The Libassa Wildlife Sanctuary (LWS) is supported by ISPARE, a fiscally sponsored project of Social Good Fund, a U.S. 501(c) 3 not-for-profit organization.
Libassa Wildlife Sanctuary - the first and only wildlife sanctuary in Liberia
Located in Liberia, West Africa, the Libassa Wildlife Sanctuary is a sanctuary established in 2013 to address increasing declines in wild animal populations due to the pet and bush meat trades.
LWS is the first and only multi-species wildlife sanctuary in Liberia to provide a safe and secure sanctuary environment for confiscated, orphaned and abandoned wild animals who are victims of the illegal pet and bush meat trades, and whose mothers and often other group members have been killed for bushmeat.
Located on 20 acres of lowland forest adjacent to the Libassa Ecolodge in Kpan Town in Margibi County, Liberia, the sanctuary provides a unique and vital in-country solution for the large number of wild animal species kept in captivity as pets or stolen from their habitats to be sold alive on the street as future bush meat.
The three main goals of the Libassa WildlifeSanctuary are to:
Sheltering and rehabilitating wild animals
The Libassa Wildlife Sanctuary rehabilitates various animal species. Upon arrival at the sanctuary, rescued animals often have serious conditions that need intensive or around the clock care. The animals who arrive at the sanctuary are victims of the illegal commercial and wildlife pet trades, and are often malnourished and suffering from psychological disorders related to abuse and captivity.
Under the skillful care of the Libassa Wildlife Sanctuary, they receive a crucial second chance at life.Once an animal arrives at LWS, ISPARE and its partners make a commitment to care for that animal for the rest of his or her life.
At the Libassa Wildlife Sanctuary, we are striving to meet the highest international standards - including those of the Pan African Sanctuary Alliance - with the goal of releasing animals back into their natural habitat whenever possible.
A tremendous amount of resources are needed to provide the ever-growing number of animals at the sanctuary lifetime care. With your friendship and support, ISPARE and our partners will be able to provide a lifetime of care for these vulnerable animals.
The continued development and growth of the Libassa Wildlife Sanctuary will help ensure not only that proper care is available and provided to rescued and confiscated wildlife, but also create social, economic and environmental benefits and opportunities for rural communities surrounding the sanctuary.
Education and awareness raising
In an effort to contribute to the conservation of wildlife in Liberia via education, ISPARE and its Libassa Wildlife Sanctuary partners plan to develop educational activities and awareness raising campaigns to inform Liberians of all ages about the importance of wild life conservation and protection and the goals and daily work of the sanctuary.
Working with Liberian partners
The Libassa Wildlife Sanctuary is supported by ISPARE and implemented in partnership with the Libassa Ecolodge - the only eco-lodge in Liberia, the Society for the Conservation of Nature in Liberia - Liberia’s oldest and most prestigious conservation organization, the Forestry Development Authority - the Liberian government agency responsible for the regulation, utilization, conservation and management of wildlife and forest resources. All of us are working together to ensure that both Liberian citizens and international visitors understand the critical challenges facing Liberia’s wildlife and environment as well as the important steps that can be taken to reduce those challenges.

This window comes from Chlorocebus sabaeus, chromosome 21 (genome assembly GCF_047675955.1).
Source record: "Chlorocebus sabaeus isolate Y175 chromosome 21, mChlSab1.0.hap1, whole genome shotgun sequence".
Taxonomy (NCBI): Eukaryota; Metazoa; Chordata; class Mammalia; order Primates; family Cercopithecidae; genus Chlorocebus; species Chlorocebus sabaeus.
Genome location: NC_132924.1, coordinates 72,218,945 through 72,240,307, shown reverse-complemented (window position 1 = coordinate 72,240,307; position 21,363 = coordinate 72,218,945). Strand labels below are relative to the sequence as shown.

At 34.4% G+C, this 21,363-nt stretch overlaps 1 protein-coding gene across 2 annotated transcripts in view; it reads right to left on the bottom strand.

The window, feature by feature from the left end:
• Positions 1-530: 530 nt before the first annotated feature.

This is Jack, a Sooty Mangaby monkey. He was taken from his mother when he was a baby so does not know how to survive in the wild. Jack now lives at the Libassa Wildlife Sanctuary.
Meet Zoe, a Campbell's monkey. Before being rescued, she was kept as a pet in a popular restaurant in Monrovia, where she languished in a tiny cage where she was frequently teased and tormented by the restaurant staff. Although someone cut half of Zoe's tail off, she is still able to climb, and is happy and thriving at the Libassa Wildlife Sanctuary.
Infant Chimpanzee Rescued from Chimpanzee Trafficker
Meet our newest resident, an infant female chimpanzee we have named Portea, meaning "Lucky Girl" in the Liberian Kru language. When confiscated by the Liberian Forest Authority, she was extremely malnourished and traumatized. If she had not been rescued, she would likely have soon died from starvation. Learn more about Portea in our News and Updates section.
"Mamba Point" Chimpanzee Rescued
This is Sweetpea, an infant female chimpanzee who was voluntarily handed over to ISPARE and brought to the Libassa Wildlife Sanctuary.. Due to LWS' currently limited capacity to provide long-term sanctuary for chimpanzees, after spending several months recovering at LWS, Sweetpea is now living in a more chimpanzee-friendly setting, along with her best friend Guey, where they are both receiving 24-hour care while they await the construction of their future home in the new chimpanzee sanctuary currently being planned in Liberia. Learn about Sweetpea's story in our News and Updates section.
Guey gets a well-deserved hug at the Libassa Wildlife Sanctuary.
Infant Chimpanzee Rescued from Airport Police
This is Guey, meaning "chimpanzee" in Kru. Guey was voluntarily handed over to ISPARE and brought to the LWS. Along with Sweetpea, after spending several months at LWS, Guey is now receiving 24/7 love, care, enrichment and exercise while she awaits the construction of her new permanent home at another location in Liberia. Learn more about Guey and her story in our News and Updates section.